• NielsenRPedersenTAHagenbeekDMoulosPSiersbaekRMegensEDenissovSBorgesenMFrancoijsKJMandrupS2008Genome-wide profiling of PPARγ:RXR and RNA polymerase II occupancy reveals temporal activation of distinct metabolic pathways and changes in RXR dimer composition during adipogenesis. Genes and Development2229532967. (doi:10.1101/gad.501108)

    • Search Google Scholar
    • Export Citation
  • Nunez-SanchezMAGarcia-VillalbaRMonedero-SaizTGarcia-TalaveraNVGomez-SanchezMBSanchez-AlvarezCGarcia-AlbertAMRodriguez-GilFJRuiz-MarinMPastor-QuiranteFA2014Targeted metabolic profiling of pomegranate polyphenols and urolithins in plasma, urine and colon tissues from colorectal cancer patients. Molecular Nutrition & Food Research5811991211. (doi:10.1002/mnfr.201300931)

    • Search Google Scholar
    • Export Citation
  • OhSYChoiSJKimKHChoEYKimJHRohCR2008Autophagy-related proteins, LC3 and Beclin-1, in placentas from pregnancies complicated by preeclampsia. Reproductive Sciences15912920. (doi:10.1177/1933719108319159)

    • Search Google Scholar
    • Export Citation
  • PengJWeiDFuZLiDTanYXuTZhouJZhangT2015Punicalagin ameliorates lipopolysaccharide-induced acute respiratory distress syndrome in mice. Inflammation38493499. (doi:10.1007/s10753-014-9955-5)

    • Search Google Scholar
    • Export Citation
  • PoljsakBMilisavI2012The neglected significance of "antioxidative stress". Oxidative Medicine and Cellular Longevity2012480895. (doi:10.1155/2012/480895)

    • Search Google Scholar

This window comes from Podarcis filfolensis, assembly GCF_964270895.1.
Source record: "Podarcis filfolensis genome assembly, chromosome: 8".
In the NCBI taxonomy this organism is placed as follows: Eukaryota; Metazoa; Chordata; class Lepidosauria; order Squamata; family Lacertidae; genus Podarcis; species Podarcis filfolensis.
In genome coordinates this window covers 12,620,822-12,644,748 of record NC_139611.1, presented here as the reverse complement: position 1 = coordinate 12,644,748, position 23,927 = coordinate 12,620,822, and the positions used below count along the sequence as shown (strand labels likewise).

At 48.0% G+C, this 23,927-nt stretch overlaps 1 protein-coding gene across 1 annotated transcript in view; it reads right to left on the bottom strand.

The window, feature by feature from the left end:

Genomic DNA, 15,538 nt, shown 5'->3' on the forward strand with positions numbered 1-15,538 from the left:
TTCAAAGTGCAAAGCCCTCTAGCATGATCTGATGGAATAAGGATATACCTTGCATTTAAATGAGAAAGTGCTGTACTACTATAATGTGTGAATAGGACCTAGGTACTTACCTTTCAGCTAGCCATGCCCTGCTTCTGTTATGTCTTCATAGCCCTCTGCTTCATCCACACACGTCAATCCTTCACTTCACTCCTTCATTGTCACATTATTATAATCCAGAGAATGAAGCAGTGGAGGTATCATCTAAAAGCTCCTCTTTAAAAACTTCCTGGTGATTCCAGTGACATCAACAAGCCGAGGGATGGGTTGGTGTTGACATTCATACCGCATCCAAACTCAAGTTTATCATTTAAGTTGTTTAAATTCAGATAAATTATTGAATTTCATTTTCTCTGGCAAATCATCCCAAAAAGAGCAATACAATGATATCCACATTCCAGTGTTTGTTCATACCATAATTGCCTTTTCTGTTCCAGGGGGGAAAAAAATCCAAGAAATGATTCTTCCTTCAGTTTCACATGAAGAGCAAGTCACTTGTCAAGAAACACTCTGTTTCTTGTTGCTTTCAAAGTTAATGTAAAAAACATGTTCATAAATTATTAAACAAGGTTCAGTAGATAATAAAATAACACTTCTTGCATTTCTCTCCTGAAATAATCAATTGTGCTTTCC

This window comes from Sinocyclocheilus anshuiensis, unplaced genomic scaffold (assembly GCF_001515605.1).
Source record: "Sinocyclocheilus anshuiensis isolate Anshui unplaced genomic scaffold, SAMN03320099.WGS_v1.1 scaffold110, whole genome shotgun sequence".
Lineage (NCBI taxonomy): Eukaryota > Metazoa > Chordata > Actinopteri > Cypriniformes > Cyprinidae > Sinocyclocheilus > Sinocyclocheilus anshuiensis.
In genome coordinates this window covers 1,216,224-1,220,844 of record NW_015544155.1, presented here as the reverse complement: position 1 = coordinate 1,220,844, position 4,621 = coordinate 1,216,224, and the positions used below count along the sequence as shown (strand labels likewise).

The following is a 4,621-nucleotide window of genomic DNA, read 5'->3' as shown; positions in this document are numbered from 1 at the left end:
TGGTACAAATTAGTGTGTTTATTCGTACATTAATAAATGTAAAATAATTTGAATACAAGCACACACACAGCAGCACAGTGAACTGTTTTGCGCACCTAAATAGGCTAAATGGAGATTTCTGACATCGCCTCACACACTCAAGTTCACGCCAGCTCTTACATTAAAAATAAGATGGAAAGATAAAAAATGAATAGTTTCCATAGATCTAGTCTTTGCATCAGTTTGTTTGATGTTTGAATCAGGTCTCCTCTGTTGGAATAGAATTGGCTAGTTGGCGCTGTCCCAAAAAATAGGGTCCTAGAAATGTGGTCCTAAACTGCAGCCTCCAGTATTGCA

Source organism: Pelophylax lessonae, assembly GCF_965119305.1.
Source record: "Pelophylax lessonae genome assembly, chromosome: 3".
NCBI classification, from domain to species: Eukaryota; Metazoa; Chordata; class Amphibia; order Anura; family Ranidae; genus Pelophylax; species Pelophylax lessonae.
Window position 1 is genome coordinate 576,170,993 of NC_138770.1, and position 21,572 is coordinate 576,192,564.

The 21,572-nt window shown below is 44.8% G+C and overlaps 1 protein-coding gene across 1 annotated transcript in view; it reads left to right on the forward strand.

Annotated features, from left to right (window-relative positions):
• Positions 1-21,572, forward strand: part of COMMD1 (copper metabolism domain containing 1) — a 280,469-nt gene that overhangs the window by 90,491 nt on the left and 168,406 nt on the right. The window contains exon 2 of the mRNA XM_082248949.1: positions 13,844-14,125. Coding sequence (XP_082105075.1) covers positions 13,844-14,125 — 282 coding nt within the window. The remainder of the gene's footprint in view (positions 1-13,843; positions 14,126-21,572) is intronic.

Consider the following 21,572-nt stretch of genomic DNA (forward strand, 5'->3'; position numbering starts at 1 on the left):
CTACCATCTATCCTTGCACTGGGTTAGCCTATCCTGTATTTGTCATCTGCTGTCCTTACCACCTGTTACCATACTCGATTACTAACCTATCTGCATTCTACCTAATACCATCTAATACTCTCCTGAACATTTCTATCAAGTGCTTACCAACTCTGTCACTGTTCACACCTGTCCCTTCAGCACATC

• Export Citation
  • PoudelRStanleyJLRueda-ClausenCFAnderssonIJSibleyCPDavidgeSTBakerPN2013Effects of resveratrol in pregnancy using murine models with reduced blood supply to the uterus. PLoS ONE8e64401. (doi:10.1371/journal.pone.0064401)

    • Search Google Scholar
    • Export Citation
  • RahalAKumarASinghVYadavBTiwariRChakrabortySDhamaK2014Oxidative stress, prooxidants, and antioxidants: the interplay. BioMed Research International2014761264. (doi:10.1155/2014/761264)

    • Search Google Scholar
    • Export Citation
  • RoosSJanssonNPalmbergISaljoKPowellTLJanssonT2007Mammalian target of rapamycin in the human placenta regulates leucine transport and is down-regulated in restricted fetal growth. Journal of Physiology582449459. (doi:10.1113/jphysiol.2007.129676)

    • Search Google Scholar
    • Export Citation
  • SeeramNPHenningSMZhangYSuchardMLiZHeberD2006Pomegranate juice ellagitannin metabolites are present in human plasma and some persist in urine for up to 48 hours. Journal of Nutrition13624812485.

    • Search Google Scholar
    • Export Citation
  • SeeramNPZhangYMcKeeverRHenningSMLeeRPSuchardMALiZChenSThamesGZerlinA2008Pomegranate juice and extracts provide similar levels of plasma and urinary ellagitannin metabolites in human subjects. Journal of Medicinal Food11390394. (doi:10.1089/jmf.2007.650)

    • Search Google Scholar
    • Export Citation
  • Shema-DidiLSelaSOreLShapiroGGeronRMosheGKristalB2012One year of pomegranate juice intake decreases oxidative stress, inflammation, and incidence of infections in hemodialysis patients: a randomized placebo-controlled trial. Free Radical Biology & Medicine53297304. (doi:10.1016/j.freeradbiomed.2012.05.013)

    • Search Google Scholar
    • Export Citation
  • WangSGHuangMHLiJHLaiFILeeHMHsuYN2013Punicalagin induces apoptotic and autophagic cell death in human U87MG glioma cells. Acta Pharmacologica Sinica3414111419. (doi:10.1038/aps.2013.98)

    • Search Google Scholar
    • Export Citation
  • XuXLiHHouXLiDHeSWanCYinPLiuMLiuFXuJ2015Punicalagin Induces Nrf2/HO-1 Expression via Upregulation of PI3K/AKT Pathway and Inhibits LPS-Induced Oxidative Stress in RAW264.7 Macrophages. Mediators of Inflammation2015380218. (doi:10.1155/2015/380218)

    • Search Google Scholar
    • Export Citation
  • YaidikarLBynaBThakurSR2014Neuroprotective effect of punicalagin against cerebral ischemia reperfusion-induced oxidative brain injury in rats. Journal of Stroke and Cerebrovascular Diseases2328692878. (doi:10.1016/j.jstrokecerebrovasdis.2014.07.020)

    • Search Google Scholar
    • Export Citation